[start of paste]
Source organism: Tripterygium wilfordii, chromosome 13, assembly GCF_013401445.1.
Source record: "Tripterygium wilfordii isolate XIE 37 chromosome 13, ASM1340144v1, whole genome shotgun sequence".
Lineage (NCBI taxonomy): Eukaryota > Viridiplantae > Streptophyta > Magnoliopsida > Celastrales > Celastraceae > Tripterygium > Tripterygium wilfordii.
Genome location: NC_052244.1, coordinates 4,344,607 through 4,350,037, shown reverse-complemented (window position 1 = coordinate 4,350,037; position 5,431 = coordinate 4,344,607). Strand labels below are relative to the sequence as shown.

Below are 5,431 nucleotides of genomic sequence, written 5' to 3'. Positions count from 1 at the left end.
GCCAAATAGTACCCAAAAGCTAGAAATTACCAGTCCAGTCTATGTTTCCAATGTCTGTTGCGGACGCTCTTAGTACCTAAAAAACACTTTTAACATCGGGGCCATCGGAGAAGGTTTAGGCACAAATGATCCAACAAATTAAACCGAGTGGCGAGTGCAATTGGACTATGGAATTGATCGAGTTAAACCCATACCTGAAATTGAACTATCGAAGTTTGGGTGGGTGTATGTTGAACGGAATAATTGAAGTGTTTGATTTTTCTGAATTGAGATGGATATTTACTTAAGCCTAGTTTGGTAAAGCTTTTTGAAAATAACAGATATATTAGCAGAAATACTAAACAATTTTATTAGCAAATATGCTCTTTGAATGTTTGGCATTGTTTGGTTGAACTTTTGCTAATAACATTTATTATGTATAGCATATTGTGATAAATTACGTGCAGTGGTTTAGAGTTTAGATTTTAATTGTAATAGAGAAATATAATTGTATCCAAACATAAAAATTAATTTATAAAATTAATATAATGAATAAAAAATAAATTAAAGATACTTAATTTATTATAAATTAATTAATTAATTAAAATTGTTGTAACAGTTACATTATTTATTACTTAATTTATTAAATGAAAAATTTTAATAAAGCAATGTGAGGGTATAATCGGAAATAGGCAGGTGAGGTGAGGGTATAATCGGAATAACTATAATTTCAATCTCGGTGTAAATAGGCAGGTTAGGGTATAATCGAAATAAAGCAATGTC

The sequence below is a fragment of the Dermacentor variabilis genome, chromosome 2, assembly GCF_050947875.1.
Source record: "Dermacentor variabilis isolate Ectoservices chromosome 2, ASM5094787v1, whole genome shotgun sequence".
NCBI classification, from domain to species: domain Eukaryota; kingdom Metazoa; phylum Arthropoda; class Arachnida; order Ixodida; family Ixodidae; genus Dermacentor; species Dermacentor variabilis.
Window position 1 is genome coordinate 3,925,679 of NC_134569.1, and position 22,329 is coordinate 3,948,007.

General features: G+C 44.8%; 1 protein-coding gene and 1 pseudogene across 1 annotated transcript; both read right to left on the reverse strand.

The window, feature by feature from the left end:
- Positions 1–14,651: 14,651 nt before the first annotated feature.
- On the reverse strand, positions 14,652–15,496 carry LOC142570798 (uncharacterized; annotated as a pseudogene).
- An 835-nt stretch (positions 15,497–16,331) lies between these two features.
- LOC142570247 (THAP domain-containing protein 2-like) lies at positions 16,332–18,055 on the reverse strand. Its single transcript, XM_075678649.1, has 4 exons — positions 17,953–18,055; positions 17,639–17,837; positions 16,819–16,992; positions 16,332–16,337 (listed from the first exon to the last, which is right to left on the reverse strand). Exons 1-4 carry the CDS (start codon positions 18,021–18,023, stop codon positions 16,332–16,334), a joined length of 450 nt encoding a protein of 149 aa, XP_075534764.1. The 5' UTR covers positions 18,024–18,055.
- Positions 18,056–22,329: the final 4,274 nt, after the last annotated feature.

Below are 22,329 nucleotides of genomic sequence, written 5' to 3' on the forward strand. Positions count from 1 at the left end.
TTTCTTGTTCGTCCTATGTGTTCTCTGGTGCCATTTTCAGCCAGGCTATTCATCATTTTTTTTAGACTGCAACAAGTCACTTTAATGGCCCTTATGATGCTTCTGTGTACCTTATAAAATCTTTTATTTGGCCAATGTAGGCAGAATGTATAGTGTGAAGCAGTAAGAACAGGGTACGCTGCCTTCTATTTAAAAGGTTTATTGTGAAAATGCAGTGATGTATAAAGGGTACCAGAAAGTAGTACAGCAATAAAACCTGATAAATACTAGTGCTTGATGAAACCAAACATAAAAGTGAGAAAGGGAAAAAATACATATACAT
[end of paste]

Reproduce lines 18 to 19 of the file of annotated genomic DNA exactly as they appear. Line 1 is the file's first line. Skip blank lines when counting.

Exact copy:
Below are 22,329 nucleotides of genomic sequence, written 5' to 3' on the forward strand. Positions count from 1 at the left end.
TTTCTTGTTCGTCCTATGTGTTCTCTGGTGCCATTTTCAGCCAGGCTATTCATCATTTTTTTTAGACTGCAACAAGTCACTTTAATGGCCCTTATGATGCTTCTGTGTACCTTATAAAATCTTTTATTTGGCCAATGTAGGCAGAATGTATAGTGTGAAGCAGTAAGAACAGGGTACGCTGCCTTCTATTTAAAAGGTTTATTGTGAAAATGCAGTGATGTATAAAGGGTACCAGAAAGTAGTACAGCAATAAAACCTGATAAATACTAGTGCTTGATGAAACCAAACATAAAAGTGAGAAAGGGAAAAAATACATATACAT